• The Surgical stuff does make some sense. We know from TOs they do this, and this could be the case in which they can now detect the changes.

      • SpaceCadet

        But DSC takes places before TOS so why should the DSC starfleet officers be able to detect these changes?

        Anyways, I find it too hard to believe that the warrior-oriented Klingons of the 23rd century retroactively have these amazing medical abilities that fool everybody until Culber decides to look a wee bit closer. But whatever, all for the sake of the story I guess!

        • They didn’t detect them until they took a second look and looked for “anything odd , no matter how small” The beds and gear did not find it. Only once he started going though it with a fine tooth comb did he find anything and he was not sure what. In TOS the gear found it at once.

          People keep forgetting Klingons are not dumb, they have been in space longer than the Vulcans.

          • TUP

            Agreed. The idea that Ash’s change is undetectable is not true since it was detected by Culber.

            We have brain transference in TOS. We have transporters. We have all sorts of weird things. But surgical alterations is the end of the road for some people?

          • Some folks,seem to think if TOS could not dobit in 1966, it cant be dine in trek. Hell they lack an understanding of DNA in 1966

          • kadajawi

            Er? It should look a bit like those 60s designs, being part of the universe at that time. The effects can be up to date, of course. And the tech that we know exists at that time can be visible, and some minor upgrades. Not jump lightyears ahead.

            The changes to Voq’ are far more than cosmetic. Underneath the skin are big differences, that would be easily visible with a scan.

            We know that the Klingons experimented with DNA, and that that brought vast changes with it. It completely altered the race. However, those things applied to new born only IIRC. Also, if they have perfected it to create Klingons into Humans, why the surgery?

            Maybe we’ll get an explanation that makes sense, I hope so, but until then I’m skeptical.

          • No, it should not look 1960s, DSC in set in 2250s not tbe 1960s. The connie in a 2040s design, not a 1960 one.

          • Neill Stringer

            Not seen the episode so I am probably quoting the obvious. But how can Klingon elements not be detected until a closer scan is done, their anatomy is totally different with back up organs

          • He lacked all that. Which is why they didn’t notice. He either has implanted human organs or modified klingon ones.

        • pittrek

          “But DSC takes places before TOS so why should the DSC starfleet officers be able to detect these changes?”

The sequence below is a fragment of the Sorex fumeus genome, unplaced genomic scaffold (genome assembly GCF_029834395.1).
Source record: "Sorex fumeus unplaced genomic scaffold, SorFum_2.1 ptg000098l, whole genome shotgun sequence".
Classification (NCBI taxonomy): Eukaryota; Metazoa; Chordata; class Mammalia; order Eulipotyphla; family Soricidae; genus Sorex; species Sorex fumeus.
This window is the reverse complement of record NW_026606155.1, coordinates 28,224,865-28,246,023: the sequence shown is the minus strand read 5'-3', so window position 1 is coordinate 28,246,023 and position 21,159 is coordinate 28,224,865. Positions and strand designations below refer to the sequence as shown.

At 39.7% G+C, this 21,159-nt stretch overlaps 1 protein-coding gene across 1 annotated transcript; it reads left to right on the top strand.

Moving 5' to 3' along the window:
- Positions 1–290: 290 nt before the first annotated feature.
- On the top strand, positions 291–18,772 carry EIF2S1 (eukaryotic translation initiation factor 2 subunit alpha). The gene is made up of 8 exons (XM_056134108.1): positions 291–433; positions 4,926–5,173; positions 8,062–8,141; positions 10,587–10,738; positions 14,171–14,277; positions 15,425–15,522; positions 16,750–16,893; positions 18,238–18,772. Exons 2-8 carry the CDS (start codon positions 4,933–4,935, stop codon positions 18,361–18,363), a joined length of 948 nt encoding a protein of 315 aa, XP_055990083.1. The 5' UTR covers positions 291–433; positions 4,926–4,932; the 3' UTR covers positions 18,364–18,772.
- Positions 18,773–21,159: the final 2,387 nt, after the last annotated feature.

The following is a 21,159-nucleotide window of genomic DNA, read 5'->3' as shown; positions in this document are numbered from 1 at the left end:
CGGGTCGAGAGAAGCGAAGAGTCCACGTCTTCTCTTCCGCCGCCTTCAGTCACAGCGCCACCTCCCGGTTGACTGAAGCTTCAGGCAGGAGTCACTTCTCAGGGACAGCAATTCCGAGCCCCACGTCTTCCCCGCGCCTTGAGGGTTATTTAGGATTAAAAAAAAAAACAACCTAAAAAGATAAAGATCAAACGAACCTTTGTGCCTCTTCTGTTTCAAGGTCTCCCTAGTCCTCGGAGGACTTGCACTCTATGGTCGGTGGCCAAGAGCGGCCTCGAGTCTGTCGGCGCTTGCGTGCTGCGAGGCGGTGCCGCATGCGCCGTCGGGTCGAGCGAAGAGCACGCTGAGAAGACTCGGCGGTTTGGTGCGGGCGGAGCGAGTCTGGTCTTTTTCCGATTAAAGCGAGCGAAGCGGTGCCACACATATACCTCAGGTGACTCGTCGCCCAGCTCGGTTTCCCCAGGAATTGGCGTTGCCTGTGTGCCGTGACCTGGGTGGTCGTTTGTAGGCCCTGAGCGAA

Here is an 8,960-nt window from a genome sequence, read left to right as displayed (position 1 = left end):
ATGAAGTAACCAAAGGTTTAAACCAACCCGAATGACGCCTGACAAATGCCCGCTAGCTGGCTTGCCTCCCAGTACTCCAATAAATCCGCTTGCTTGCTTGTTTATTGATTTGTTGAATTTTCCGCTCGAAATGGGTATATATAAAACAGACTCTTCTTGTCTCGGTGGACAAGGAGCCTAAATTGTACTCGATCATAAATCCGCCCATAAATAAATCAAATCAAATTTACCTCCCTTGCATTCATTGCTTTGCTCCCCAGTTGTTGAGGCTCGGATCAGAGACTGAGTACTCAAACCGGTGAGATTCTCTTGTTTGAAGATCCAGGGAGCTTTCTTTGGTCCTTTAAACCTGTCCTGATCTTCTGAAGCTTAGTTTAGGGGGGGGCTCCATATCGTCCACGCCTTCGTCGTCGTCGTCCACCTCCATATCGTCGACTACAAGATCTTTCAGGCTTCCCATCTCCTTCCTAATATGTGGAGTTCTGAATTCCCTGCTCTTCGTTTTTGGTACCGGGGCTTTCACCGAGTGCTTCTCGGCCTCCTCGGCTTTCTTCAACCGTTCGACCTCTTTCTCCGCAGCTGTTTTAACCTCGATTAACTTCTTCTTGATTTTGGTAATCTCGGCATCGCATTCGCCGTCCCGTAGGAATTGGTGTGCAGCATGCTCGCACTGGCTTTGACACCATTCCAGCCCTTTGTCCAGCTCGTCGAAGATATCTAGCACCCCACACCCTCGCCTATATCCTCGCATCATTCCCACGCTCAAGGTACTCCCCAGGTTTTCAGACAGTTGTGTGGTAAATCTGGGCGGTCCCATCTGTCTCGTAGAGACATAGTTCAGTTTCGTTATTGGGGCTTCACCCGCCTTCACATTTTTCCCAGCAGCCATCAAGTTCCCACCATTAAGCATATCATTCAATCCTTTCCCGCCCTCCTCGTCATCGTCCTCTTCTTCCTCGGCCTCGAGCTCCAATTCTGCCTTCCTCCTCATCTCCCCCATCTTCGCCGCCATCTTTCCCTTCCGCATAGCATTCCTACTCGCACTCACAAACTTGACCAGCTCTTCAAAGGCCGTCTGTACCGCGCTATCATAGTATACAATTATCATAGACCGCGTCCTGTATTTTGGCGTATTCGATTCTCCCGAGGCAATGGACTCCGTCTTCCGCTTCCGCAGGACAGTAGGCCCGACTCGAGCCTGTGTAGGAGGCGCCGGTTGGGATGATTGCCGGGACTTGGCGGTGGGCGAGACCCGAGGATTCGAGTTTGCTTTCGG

For the same reason why they have now Tribbles on the show, even though 10 years later Uhura will have no clue what they are – the producers don’t care about continuity

          • Why would everyone know about everything? We have people on earth, with the internet that do not know what many animals are.

          • RMS_Titanic

            How would Cyrano Jones have know to call a tribble a tribble? It is just such an outlandish sounding name that I doubt a human in-universe would have named it.

          • The whole idea that no one knew of them is silly.

          • mswood666

            No it isn’t. You could take pretty much any subsection of the population of roughly the size of Enterprise and K7 and there would hundreds upon hundreds (if not thousands) of species of life that wouldn’t be successfully identified on sight.

          • I mean the whole idea that no human man. I get thst no one on that ship or station might, what I am saying is just because somone in the 22nd and 23rd knew of them, that does not chsnge that episode.

          • mswood666

            No but I would assume he didn’t just find on laying around pick it up and call it tribble. I would naturally assume that he got it in trade (or stole) from someone. Its quite possible that it would have exchanged hands many times before we first see it on K7. Notice in Trouble with Tribbles, we never hear a Klingon mention them by the name Tribble. So we have literally no knowledge on the origin of its name.

          • A_Warrior_of_Marley

            And yet Dr. Phlox knew what it was by name and reveals that the species is already outlawed on a number of worlds:

            (Phlox is going around putting various foodstuffs into various cages and containers)
            HOSHI: Feeding time?
            PHLOX: When isn’t it?
            (He takes a bundle of fluff out of a box.)
            HOSHI: What is that?
            PHLOX: It won’t bite. It’s called a tribble.
            (She takes it.)
            PHLOX: It was extremely difficult to acquire. They’re outlawed on most worlds.
            HOSHI: Why? Is it dangerous?
            PHLOX: Oh, far from it. All it’s capable of doing, really, is eating and breeding. The problem is they breed quite prodigiously.
            (Phlox takes it from her and drops it into another cage, where, amid much screeching, trembling of foliage and rattling of the bars, we assume it gets eaten.)
            PHLOX: The only thing that keeps their population in check is the abundance of reptiles on their homeworld. Are you feeling all right, Ensign?
            HOSHI: I just came by to give you this transmission. It’s from the Denobulan Science Academy. Marked urgent.
            PHLOX: Thank you.

            It seems to be a mixed bag of who knows what and you’d think that even if the characters themselves didn’t know, they’d be able to look it up in a database.

          • Simon